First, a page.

Words as Events introduces the tradition of short, communicative rhyming couplets, the mantinádes, as still sung and recited in a variety of performance situations on the island of Crete. Recently, these poems have also entered modern mass media and they are widely being exchanged as text messages by Cretans. Focusing on the multi-functionality of the short form, Sykäri demonstrates how the traditional register gives voice to individual experiences in spontaneous utterances. The local focus on communicative economy and artistry is further examined in a close analysis of the processes and ideals of composition. By analyzing how the “restrictions” of form and performative conventions in fact generate impulses of creativity, the author creates a theoretical approach that is sensitive to the special characteristics of the short, rhymed poetic traditions.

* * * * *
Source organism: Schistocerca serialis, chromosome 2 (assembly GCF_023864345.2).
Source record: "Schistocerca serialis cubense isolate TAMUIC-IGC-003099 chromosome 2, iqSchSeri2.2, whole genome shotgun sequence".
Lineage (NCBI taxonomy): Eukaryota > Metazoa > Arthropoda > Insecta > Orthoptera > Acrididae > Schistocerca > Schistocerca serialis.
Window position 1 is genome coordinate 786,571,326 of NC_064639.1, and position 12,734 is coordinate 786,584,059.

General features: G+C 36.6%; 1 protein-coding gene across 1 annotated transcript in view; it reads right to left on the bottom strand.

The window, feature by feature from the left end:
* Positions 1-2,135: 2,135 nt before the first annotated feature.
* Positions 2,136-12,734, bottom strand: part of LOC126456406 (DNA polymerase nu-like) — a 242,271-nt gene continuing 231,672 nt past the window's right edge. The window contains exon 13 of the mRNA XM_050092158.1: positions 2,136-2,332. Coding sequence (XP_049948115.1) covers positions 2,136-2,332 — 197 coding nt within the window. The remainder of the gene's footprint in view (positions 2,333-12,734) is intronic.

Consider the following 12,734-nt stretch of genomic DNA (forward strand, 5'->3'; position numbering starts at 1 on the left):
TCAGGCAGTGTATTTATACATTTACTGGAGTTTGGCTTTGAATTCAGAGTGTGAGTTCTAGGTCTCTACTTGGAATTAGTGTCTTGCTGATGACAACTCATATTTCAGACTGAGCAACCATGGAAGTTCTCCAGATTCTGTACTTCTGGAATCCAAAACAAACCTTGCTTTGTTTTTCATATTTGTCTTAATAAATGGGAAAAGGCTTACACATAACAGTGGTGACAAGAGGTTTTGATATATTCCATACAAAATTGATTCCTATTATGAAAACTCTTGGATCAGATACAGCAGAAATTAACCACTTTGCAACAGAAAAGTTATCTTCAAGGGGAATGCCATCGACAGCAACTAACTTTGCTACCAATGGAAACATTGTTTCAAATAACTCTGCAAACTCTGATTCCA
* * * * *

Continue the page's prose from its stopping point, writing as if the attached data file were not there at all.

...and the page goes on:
In this interdisciplinary study, the reader is invited to become familiar with the current folklore theory of oral poetry, which has a long tradition in Finland. The author combines the results of earlier folkloristic and anthropological insights, and extends the theoretical concerns further to address questions of spontaneity and individual agency. The research data has been produced in communicative interactions during long-term fieldwork. As a result, the short, rhymed poetry, often neglected by scholars in earlier research paradigms, can now be seen in new light – specifically as dialogic poetry – through its extended, multi-layered dialogic qualities.
Sykäri, V. 2011. Words as Events: Cretan Mandinádes in Performance and Composition. Helsinki: Finnish Literature Society. DOI: https://doi.org/10.21435/sff.18
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Published on 01 Feb 2011